Relaymedia

Traditional Christian Holiday in Germany Renamed 'Festival of Lights' to Help Muslim Refugees Feel Welcome

( [email protected] ) Nov 04, 2015 03:02 PM EST
In an effort to help Muslim migrants in Germany feel welcome, several schools and daycare center in Düsseldorf have have renamed the Christian festival of Saint Martin's the secular "festival of lights".
The lantern procession is an integral part of St. Martin's Day celebrations. picture-alliance/ dpa

In an effort to help Muslim migrants in Germany feel welcome, several schools and daycare center in Düsseldorf have have renamed the Christian festival of Saint Martin's the secular "festival of lights".

According to a report from Breitbart News, St. Martin's Day, also known as the Feast of St. Martin, is a traditional autumn event in the Christian calendar, held on the 11th of November after the harvest.

St. Martin, also known as Martin of Tours, is one of today's most recognizable saints. A Roman soldier for many years, Martin eventually became a monk after an encounter with a freezing beggar at the gate of Amenes. After giving the beggar his coat, Martin had a vision of Christ, which impelled him finally to receive baptism and to leave the army for the life of a monk.

For hundreds of years, communities have celebrated Martin's life, gathering around a bonfire on St. Martin's eve, called "Martinsfeuer," before participating in a lantern procession through the local conurbation.

That's all about to change, as this year, many Germans decided to cancel the annual event to give "consideration for the refugees."

"We have deliberately chosen [the new name] because we want the meaning of integration and unity to reach as many children as possible, and because more people will participate in our procession," the head of the German Red Cross in Gerresheim explained.

Additionally, the Acting Headmistress of Salesian Montessori Community School in Oberkassel, Nanette Weidelt, told the Rheinische Post that the new name had been adopted, "in order to facilitate integration".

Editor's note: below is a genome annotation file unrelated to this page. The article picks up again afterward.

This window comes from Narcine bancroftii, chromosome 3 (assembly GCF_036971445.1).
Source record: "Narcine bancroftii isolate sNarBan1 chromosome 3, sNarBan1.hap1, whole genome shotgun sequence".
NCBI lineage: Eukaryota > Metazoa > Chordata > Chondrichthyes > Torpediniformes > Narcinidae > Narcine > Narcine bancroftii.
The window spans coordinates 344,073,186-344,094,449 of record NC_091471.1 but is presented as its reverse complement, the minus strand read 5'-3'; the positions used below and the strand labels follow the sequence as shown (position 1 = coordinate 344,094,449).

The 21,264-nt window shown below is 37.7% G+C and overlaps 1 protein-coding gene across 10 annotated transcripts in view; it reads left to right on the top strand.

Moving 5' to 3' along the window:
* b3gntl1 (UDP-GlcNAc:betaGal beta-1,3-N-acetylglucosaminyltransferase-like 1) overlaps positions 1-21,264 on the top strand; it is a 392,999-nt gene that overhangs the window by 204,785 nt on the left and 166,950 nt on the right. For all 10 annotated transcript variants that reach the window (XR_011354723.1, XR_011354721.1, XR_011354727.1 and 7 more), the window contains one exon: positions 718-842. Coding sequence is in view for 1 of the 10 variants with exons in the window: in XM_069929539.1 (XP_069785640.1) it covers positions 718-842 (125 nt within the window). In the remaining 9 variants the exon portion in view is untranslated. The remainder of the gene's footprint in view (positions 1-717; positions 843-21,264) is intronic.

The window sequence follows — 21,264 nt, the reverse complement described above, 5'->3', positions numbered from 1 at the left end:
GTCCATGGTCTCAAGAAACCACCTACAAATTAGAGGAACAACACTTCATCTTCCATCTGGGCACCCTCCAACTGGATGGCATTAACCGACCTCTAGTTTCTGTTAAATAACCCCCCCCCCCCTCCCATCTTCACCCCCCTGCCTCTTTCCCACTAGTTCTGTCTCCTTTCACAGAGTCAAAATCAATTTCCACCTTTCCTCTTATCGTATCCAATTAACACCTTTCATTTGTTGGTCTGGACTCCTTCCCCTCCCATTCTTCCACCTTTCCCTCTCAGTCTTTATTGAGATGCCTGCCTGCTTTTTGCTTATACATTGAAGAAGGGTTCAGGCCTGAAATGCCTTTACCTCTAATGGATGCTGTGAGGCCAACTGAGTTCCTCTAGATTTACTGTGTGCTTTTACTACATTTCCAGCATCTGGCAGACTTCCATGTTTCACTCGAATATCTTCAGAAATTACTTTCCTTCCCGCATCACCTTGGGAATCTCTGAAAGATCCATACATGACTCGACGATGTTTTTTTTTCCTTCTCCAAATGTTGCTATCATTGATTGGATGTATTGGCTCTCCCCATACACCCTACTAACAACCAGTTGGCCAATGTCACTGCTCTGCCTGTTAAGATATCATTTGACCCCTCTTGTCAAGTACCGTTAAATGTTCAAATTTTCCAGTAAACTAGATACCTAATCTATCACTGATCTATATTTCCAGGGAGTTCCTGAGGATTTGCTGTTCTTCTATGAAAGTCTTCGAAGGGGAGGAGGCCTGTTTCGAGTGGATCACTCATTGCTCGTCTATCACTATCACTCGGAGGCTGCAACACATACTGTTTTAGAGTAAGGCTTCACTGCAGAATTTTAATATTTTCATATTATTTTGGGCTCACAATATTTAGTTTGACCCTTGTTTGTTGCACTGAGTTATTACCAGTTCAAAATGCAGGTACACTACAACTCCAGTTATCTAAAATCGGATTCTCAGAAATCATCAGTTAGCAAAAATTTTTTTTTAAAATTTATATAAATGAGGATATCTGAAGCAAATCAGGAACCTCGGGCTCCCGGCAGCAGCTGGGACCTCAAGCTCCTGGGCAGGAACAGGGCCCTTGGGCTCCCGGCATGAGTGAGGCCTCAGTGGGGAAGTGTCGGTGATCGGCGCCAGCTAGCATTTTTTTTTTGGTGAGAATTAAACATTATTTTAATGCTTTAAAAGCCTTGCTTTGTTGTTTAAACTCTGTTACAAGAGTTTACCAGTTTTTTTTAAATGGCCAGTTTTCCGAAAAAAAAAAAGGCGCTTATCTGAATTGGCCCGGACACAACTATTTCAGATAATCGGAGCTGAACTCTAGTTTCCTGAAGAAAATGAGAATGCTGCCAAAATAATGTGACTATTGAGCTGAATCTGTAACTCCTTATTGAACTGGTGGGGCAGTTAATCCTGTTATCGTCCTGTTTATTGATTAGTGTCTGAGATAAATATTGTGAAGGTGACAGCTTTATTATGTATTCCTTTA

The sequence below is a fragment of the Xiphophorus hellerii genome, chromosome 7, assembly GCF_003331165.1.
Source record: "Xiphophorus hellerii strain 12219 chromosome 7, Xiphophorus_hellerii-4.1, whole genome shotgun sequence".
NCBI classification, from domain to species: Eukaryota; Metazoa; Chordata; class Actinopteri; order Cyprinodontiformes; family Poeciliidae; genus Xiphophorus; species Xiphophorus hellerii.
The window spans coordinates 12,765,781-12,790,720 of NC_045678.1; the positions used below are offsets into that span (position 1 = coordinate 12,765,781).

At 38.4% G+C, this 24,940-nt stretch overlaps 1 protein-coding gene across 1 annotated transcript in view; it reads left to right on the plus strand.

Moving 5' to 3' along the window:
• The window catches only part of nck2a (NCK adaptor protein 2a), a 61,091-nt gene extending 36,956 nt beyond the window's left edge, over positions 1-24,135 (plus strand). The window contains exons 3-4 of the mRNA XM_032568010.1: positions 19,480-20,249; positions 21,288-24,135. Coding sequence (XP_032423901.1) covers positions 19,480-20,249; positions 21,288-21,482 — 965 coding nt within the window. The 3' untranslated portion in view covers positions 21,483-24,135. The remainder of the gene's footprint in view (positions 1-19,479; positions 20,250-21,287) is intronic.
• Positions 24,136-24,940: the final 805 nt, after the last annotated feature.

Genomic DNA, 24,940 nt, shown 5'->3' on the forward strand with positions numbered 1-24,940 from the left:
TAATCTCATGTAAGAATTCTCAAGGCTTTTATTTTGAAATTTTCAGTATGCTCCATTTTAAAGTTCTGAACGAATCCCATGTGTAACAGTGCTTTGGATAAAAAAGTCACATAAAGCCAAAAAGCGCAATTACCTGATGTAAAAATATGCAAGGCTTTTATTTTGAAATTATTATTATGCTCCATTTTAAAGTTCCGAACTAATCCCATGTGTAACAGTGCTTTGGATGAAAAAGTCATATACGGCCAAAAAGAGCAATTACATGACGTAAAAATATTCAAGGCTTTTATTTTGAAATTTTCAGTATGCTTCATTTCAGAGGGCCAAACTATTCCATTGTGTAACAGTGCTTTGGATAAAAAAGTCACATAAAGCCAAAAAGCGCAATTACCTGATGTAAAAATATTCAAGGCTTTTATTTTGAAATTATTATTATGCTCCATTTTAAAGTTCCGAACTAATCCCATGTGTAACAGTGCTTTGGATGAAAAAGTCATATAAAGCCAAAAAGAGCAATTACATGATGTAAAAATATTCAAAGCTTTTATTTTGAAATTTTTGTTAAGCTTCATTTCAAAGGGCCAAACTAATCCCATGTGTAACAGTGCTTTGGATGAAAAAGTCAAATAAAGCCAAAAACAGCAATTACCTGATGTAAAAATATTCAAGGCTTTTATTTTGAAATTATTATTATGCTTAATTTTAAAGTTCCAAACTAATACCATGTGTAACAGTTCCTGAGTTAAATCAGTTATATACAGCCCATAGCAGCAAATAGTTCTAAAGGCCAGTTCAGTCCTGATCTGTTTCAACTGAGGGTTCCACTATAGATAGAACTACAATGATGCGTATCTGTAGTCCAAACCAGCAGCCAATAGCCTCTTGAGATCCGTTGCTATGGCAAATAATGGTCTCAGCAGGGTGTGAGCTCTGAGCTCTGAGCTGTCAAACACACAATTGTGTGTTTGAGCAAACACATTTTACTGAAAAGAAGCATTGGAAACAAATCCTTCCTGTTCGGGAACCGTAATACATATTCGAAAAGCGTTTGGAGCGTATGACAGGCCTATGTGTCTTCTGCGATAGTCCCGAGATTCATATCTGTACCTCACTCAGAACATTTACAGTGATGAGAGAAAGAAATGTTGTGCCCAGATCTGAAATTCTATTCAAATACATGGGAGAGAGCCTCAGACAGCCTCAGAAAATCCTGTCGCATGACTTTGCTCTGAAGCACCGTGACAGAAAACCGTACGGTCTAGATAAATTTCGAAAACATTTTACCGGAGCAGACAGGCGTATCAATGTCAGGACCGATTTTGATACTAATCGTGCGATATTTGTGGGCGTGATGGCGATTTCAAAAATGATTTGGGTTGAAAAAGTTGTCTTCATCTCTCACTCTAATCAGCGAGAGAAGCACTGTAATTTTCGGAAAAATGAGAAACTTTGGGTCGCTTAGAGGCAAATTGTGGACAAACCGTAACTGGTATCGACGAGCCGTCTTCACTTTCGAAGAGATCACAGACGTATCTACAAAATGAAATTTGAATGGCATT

Others, however, are not so supportive on renaming the Christian celebration. Breitbart notes that the director of Sun Road primary school in Düsseldorf said their Muslim parents "appreciate the traditional lore of the Martin procession" so in their school, "the celebration of St. Martin will stay."

Kerstin Breuer, head of Urban Street School in Kita Velberter, Oberbilk, also said her school will continue to observe the event.

"We celebrate St. Martin and not 'Festival of Lights.' This was the parents' decision as well," she said, explaining that 90 out of the 100 children in their school actually come from immigrant families, and about 3/4 of them are Muslim.

Latest estimates are that Germany might expect as many as 1.5 million refugees by the end of the year, mostly from Syria, Afghanistan and Iraq. There are no signs the numbers will let up in the near future, as an estimated 10,000 people continue to arrive every day.

A report from InfoWars.com notes that blogger Pamela Geller contends that the change is yet another example of how Germans are being forced to integrate with Muslim culture -- not the other way around.

"These migrants are coming to our countries from failed, devastated cultures. When and why was it decided that we have to mute and censor our traditions and mores for theirs - a failed society that suffocates and destroys?" writes Geller. "They are running from devastation and failure; why adopt that?"

According to the Epoch Times, this is not the first time the celebration has come under attack. In 2013,  Rüdiger Sagel of The Left of North Rhine-Westphalia party insisted that the Feast of Saint Martin should be changed to accommodate the "high proportion of Muslim children in the day care centres."

"You should not impose the Christian tradition," he said.